Gravity has a tendency to win most battles and a Ural sidecar rig is certainly not an outlier.
At first, I really thought Abhi was going to make it up the hill. The Ural’s two wheels dug into the loose sand and gravel, lurching forward and slowly climbing the steep terrain, while I pushed from behind. We had jettisoned all the excess weight (in this case, at 205 pounds, I was the “excess weight”), Abhi kept the throttle pinned (momentum is the Ural’s best friend), and for a split second he looked like a pro piloting that 750-pound beast. Then things went downhill, fast.
The Ural’s commanding 41 horsepower and 42 foot-pounds of torque were no match for the laws of physics. About 50 feet from the top of the hill, the Ural began to slow, sputtering and straining before the engine stalled, bringing the whole rig to a complete stop. With the brakes locked, gravity took hold. The Ural slid precariously back down the hill before coming to rest atop a KTM 690 Enduro R and its rider, who were having problems of their own ascending the hill. Rest assured, a Ural landing on top of them did little to improve their situation.
The collision happened at slow speed, and no one was hurt, but it would take a few helping hands to get the mess sorted out. The bikes were moved off the trail to the safety of a small plateau about halfway up the hill. It was here, stuck on the side of a mountain, less than 30 miles into a 500-mile course, that Abhi and I first began to question our decision to tackle 2016’s L.A. to Barstow to Vegas dual-sport ride aboard a 2017 Ural Sahara.
Whose idea was this?
I first met Abhi Eswarappa at Yamaha’s launch of the SCR950 in the desert outside of San Diego. In addition to being the co-owner of a medical documentation startup, Abhi runs his own motorcycle website, Bike-urious. In addition to posting rare motorcycle finds, and showing up for guest appearances on Jay Leno’s Garage, Abhi and his team of photographers/videographers/partners-in-crime, Nathan May and Aaron Schasse, produce original content for the site.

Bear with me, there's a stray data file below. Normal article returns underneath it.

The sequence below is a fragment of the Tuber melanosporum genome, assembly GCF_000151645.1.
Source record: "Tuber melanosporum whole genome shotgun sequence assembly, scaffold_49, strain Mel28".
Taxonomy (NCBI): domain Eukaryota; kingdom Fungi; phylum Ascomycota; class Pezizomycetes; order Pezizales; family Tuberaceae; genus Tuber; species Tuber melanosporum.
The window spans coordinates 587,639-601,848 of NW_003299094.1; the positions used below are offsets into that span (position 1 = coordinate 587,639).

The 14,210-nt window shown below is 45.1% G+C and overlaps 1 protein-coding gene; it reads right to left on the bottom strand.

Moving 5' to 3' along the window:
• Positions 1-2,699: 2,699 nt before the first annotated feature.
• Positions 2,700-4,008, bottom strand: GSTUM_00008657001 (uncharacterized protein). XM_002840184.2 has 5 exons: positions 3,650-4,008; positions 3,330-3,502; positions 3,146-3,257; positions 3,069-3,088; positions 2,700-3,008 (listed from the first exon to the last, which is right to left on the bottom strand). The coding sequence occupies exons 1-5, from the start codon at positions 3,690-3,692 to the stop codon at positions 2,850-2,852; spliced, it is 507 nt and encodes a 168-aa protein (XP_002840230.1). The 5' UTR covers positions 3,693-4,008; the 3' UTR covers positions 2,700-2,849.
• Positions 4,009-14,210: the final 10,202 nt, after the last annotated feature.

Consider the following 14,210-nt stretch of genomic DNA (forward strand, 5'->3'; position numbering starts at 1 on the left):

Over dinner at the end of the SCR950 launch, Abhi mentioned that he and Nathan had participated in L.A. to Barstow to Vegas the previous year and were looking to return. This time, however, they were planning on bringing a video crew and riding something less appropriate than the KTMs the duo previously used. I wanted in.
For those of you not familiar, L.A. to Barstow to Vegas is a (about) 500-mile off-road ride held by the AMA’s 37th District in Southern California. This year marks the 33rd anniversary of the historic event, which starts in Palmdale on Black Friday and ends in Las Vegas on Saturday night with a stop in Barstow in between. I have wanted to participate in this event since I first heard about it 10 years earlier.
Fast-forward a few months and there we were, sitting together atop a Limited Edition 2017 Ural Sahara 2WD, on the side of a mountain in the desert north of Palmdale, trying to figure out what our next step would be. Nathan, running support and riding a Honda XR650L, was above us while fellow Zillan, Brett Walling, waited patiently at the bottom with a Kawasaki KLR650. The rest of our crew consisted of Nathan’s wife, Ellen, and Aaron, who were meeting us at the checkpoints in a support truck.
We were about to give up and head down the hill to scout for an alternate pass when a Jeep Wrangler casually drove up and offered us a tow.
“Just throw it in neutral and hold on,” shouted the driver, as I finished wrapping a towrope to the mounting frame of the sidecar. I watched as the Jeep effortlessly pulled Abhi and the Ural to the top of the hill. Apparently, Jeep has a leg up on gravity.
Things progressed smoothly as checkpoint officials redirected us to the highway to make up time and regroup at Jawbone Canyon Store. There, we turned off-road and followed a small sandy section of whoops that paralleled a set of railroad tracks before heading north into the mountains. Gluttons for punishment, we once again decided to try our hand at battling gravity via a rutted dirt road.
I learned the hard way that once the Ural has made up its mind it wants to go somewhere, your chances of changing its course are slim to none. In this case, the Ural wanted to explore a steep gully to the left of our intended trail. Through blind luck, and no actual talent of my own, I was able to keep the rig upright as it careened down the ravine. I could hear Abhi directing a slew of profanity my way as he bounced helplessly in the sidecar.
Engaging first gear and popping the clutch, the engine spun, but the bike didn’t move. The distinct scent of burning clutch plates filled the air. Never a good sign.
Sliding the bike backwards, we disengaged two-wheel drive. This time, with Abhi pushing, I tried again. The gears caught, the Ural lurched forward, and was able to gain enough momentum to launch the rig up the hill, spiraling over the top of the ravine and back onto the trail. It wasn’t what you would call graceful, but we were back on track.
Pulling over, we weighed our options. We weren’t even halfway through our first day and already two-wheel drive seemed to be malfunctioning. The bike begrudgingly limped along if we left it in one-wheel drive, but the lingering smell of burning clutch plates didn’t exactly instill confidence. A few feet from where we pulled over, Jenny Smith from Rider Magazine was having problems with a Russian mount of her own. (We found out the week before that Jenny had also decided to enter the rally on a Ural.)